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Workplace levy approved

Councils to get car park tax power after Holyrood backs plan

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Fuelling debate: the levy has been controversial

Scotland’s councils will get a new power to impose a tax on parking at work after SNP and Green MSPs headed off opposition to the controversial plan.

The two parties combined to ensure the Workplace levy remained in the Transport Bill.

Opposition MSPs tabled a series of amendments aimed at diluting or axing the plans, which will give councils the power to impose a tax on employers. Critics fear this will be passed on to staff.

A Scottish Labour amendment calling for the removal of the proposal was rejected by 65 votes to 54. 

However, ministers were accused of hypocrisy for approving the tax while SNP members claimed about £300,000 in expenses for their own work-related travel.

Councils will have the choice of whether to impose the levy which will mean employers paying an annual tax to the council for every parking space that they provide.

Transport Secretary Michael Matheson accused Scottish Labour of “hypocrisy” over their opposition to the proposal, highlighting the introduction of a similar scheme at the Labour-run Nottingham City council.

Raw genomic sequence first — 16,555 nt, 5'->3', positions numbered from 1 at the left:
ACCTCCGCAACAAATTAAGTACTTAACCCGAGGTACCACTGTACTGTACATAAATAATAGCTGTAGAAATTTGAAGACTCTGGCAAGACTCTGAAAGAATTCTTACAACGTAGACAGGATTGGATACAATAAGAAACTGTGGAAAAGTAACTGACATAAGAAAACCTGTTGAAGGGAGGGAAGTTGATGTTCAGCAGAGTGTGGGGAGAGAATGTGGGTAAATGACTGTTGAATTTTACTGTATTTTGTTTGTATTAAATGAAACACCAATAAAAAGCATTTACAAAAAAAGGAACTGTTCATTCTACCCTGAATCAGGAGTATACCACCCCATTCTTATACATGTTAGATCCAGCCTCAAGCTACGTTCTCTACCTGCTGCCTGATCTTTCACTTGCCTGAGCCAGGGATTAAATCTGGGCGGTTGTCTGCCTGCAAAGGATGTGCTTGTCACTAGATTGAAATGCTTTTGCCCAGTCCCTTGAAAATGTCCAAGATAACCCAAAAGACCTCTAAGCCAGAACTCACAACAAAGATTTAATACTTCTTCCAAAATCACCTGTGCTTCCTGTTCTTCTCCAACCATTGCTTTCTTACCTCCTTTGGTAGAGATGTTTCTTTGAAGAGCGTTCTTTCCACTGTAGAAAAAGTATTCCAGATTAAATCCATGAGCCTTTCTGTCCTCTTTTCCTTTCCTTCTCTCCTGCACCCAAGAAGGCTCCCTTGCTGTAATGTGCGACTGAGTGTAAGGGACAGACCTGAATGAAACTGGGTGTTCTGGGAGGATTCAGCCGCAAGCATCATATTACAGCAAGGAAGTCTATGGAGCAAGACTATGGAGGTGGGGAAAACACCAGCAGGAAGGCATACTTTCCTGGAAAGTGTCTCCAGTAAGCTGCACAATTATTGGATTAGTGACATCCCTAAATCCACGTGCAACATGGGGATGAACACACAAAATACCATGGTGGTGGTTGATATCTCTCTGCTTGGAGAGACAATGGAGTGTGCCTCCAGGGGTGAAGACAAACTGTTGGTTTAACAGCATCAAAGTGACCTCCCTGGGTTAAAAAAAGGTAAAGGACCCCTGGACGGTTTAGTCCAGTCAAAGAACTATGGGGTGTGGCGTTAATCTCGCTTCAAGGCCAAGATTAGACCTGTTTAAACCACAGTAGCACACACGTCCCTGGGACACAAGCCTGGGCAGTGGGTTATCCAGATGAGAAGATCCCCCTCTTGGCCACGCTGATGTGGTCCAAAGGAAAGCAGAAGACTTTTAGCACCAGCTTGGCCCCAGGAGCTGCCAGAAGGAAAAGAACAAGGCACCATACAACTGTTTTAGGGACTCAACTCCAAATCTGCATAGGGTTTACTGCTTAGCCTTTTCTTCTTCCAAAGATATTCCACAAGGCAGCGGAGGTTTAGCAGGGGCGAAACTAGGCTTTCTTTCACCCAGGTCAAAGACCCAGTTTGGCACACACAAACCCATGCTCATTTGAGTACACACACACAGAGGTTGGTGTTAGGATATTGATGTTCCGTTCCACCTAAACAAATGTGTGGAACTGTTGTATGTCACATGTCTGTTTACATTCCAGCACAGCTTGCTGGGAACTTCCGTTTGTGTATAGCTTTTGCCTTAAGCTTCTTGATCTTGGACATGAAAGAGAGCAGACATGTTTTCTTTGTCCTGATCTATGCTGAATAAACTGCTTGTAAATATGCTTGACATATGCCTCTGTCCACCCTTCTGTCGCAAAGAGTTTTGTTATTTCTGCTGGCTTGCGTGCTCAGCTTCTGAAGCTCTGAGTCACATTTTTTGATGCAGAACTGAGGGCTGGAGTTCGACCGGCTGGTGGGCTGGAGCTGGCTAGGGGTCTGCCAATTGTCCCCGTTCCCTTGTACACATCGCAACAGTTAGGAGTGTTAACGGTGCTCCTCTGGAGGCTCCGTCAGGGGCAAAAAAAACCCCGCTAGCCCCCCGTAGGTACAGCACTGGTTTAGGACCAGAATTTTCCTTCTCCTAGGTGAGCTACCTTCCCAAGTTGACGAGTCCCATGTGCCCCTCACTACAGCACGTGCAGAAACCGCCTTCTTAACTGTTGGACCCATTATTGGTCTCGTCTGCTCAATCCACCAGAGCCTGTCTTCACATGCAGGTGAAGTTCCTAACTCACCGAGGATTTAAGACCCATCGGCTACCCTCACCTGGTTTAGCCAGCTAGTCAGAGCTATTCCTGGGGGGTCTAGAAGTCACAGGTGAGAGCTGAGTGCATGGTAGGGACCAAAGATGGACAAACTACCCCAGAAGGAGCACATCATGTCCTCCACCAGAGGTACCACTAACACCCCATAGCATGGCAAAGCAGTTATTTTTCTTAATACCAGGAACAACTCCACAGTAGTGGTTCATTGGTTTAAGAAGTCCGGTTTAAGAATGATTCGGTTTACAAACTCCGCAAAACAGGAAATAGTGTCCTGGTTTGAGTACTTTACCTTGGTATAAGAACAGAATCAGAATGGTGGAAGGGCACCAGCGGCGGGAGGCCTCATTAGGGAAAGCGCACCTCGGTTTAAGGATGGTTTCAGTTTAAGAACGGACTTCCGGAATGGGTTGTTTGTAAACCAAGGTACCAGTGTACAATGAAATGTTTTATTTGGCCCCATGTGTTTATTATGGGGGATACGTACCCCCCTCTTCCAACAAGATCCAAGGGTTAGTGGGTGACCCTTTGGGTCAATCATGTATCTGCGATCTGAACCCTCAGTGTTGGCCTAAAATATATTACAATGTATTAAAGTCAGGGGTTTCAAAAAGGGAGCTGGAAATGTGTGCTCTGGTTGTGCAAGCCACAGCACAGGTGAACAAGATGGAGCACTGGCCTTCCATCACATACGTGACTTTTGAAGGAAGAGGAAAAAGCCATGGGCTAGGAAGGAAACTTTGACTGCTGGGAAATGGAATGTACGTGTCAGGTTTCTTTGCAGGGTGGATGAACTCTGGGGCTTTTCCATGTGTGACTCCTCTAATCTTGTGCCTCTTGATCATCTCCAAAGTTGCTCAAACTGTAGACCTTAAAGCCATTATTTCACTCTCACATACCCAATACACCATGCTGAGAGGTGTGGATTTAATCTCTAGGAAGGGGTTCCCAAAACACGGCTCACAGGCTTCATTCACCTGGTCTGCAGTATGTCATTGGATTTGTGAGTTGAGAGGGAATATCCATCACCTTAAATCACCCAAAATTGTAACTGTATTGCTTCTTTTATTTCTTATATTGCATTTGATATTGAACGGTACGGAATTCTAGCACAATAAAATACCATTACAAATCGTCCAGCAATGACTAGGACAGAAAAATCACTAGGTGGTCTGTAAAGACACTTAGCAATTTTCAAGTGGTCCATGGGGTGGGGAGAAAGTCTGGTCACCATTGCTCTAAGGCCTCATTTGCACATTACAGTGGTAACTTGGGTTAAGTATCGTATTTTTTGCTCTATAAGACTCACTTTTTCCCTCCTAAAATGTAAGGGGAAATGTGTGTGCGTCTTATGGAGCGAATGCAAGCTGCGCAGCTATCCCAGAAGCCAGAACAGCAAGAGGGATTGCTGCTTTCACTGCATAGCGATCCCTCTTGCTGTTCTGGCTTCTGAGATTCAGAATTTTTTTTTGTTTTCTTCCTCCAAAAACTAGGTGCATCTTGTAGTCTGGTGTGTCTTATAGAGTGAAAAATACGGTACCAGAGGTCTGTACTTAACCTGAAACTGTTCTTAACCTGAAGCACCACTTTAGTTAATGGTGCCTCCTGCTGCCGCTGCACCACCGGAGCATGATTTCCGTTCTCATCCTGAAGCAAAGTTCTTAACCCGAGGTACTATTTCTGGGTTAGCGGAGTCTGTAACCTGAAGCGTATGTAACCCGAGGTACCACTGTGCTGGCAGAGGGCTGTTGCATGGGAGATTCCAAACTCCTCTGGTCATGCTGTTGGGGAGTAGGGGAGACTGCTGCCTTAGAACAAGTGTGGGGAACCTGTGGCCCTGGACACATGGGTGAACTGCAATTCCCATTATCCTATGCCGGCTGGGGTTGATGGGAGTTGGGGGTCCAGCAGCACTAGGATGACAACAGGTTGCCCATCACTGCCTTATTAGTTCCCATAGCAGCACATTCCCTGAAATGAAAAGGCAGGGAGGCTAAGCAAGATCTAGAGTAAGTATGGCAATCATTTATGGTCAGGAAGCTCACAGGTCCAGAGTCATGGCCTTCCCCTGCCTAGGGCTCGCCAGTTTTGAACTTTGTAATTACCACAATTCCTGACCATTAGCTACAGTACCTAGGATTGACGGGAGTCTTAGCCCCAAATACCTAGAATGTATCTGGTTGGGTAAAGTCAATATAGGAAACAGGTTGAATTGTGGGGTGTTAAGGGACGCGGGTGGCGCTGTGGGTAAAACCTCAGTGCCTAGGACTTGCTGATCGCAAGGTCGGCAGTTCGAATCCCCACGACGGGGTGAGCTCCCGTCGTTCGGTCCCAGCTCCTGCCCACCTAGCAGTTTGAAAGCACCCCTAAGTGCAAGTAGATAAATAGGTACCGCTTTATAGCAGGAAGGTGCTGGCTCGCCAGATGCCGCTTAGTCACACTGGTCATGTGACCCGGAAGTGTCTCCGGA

Mr Matheson said: “It’s a power, not a duty. There is a high degree of local decision making in how a scheme is set up, with local authorities having wide powers to shape how that scheme is shaped to meet local needs. “

Scottish Conservative MSP Murdo Fraser said: “The simple fact is that the car park tax is a bad idea. 

“It is a bad idea because it is a regressive tax likely to cost up to £500 a year which will hit lowest paid workers the hardest. 

David Lonsdale, director of the Scottish Retail Consortium, said: “Workplace parking levies are a charter for extra cost and complexity and it is disappointing MSPs are backing them. 

“The introduction of a levy will see firms’ taxed twice for the parking places they provide for staff, on top of the business rates already paid on those spaces. 

“The dearth of any business and regulatory impact assessment to accompany the introduction of this new tax is bewildering.” 

The Scottish Government has already specified that NHS sites would not be included in any charging scheme brought in by local councils, dismissing suggestions from Labour earlier this week that the tax will remove £5m from the public purse.




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